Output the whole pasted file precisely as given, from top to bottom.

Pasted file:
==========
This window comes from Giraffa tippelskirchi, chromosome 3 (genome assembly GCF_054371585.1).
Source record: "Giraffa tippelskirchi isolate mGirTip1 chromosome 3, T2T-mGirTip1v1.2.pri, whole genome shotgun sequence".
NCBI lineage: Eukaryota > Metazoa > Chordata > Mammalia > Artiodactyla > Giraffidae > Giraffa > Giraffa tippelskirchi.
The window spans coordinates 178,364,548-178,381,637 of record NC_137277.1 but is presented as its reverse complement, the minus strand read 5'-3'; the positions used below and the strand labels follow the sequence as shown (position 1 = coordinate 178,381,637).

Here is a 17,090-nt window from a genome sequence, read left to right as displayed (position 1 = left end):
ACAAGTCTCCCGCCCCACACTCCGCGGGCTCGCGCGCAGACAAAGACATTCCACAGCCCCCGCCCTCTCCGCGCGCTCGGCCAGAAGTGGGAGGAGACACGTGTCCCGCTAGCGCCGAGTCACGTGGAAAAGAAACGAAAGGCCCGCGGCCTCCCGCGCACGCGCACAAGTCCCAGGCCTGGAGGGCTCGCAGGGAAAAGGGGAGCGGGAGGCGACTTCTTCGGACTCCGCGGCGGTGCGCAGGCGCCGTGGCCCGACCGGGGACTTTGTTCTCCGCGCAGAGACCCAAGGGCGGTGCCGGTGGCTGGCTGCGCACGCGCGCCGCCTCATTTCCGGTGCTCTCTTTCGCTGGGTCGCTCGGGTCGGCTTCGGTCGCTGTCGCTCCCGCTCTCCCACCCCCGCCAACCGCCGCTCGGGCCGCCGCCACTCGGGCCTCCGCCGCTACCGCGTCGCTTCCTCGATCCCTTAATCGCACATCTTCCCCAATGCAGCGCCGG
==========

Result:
This window comes from Giraffa tippelskirchi, chromosome 3 (genome assembly GCF_054371585.1).
Source record: "Giraffa tippelskirchi isolate mGirTip1 chromosome 3, T2T-mGirTip1v1.2.pri, whole genome shotgun sequence".
NCBI lineage: Eukaryota > Metazoa > Chordata > Mammalia > Artiodactyla > Giraffidae > Giraffa > Giraffa tippelskirchi.
The window spans coordinates 178,364,548-178,381,637 of record NC_137277.1 but is presented as its reverse complement, the minus strand read 5'-3'; the positions used below and the strand labels follow the sequence as shown (position 1 = coordinate 178,381,637).

Here is a 17,090-nt window from a genome sequence, read left to right as displayed (position 1 = left end):
ACAAGTCTCCCGCCCCACACTCCGCGGGCTCGCGCGCAGACAAAGACATTCCACAGCCCCCGCCCTCTCCGCGCGCTCGGCCAGAAGTGGGAGGAGACACGTGTCCCGCTAGCGCCGAGTCACGTGGAAAAGAAACGAAAGGCCCGCGGCCTCCCGCGCACGCGCACAAGTCCCAGGCCTGGAGGGCTCGCAGGGAAAAGGGGAGCGGGAGGCGACTTCTTCGGACTCCGCGGCGGTGCGCAGGCGCCGTGGCCCGACCGGGGACTTTGTTCTCCGCGCAGAGACCCAAGGGCGGTGCCGGTGGCTGGCTGCGCACGCGCGCCGCCTCATTTCCGGTGCTCTCTTTCGCTGGGTCGCTCGGGTCGGCTTCGGTCGCTGTCGCTCCCGCTCTCCCACCCCCGCCAACCGCCGCTCGGGCCGCCGCCACTCGGGCCTCCGCCGCTACCGCGTCGCTTCCTCGATCCCTTAATCGCACATCTTCCCCAATGCAGCGCCGG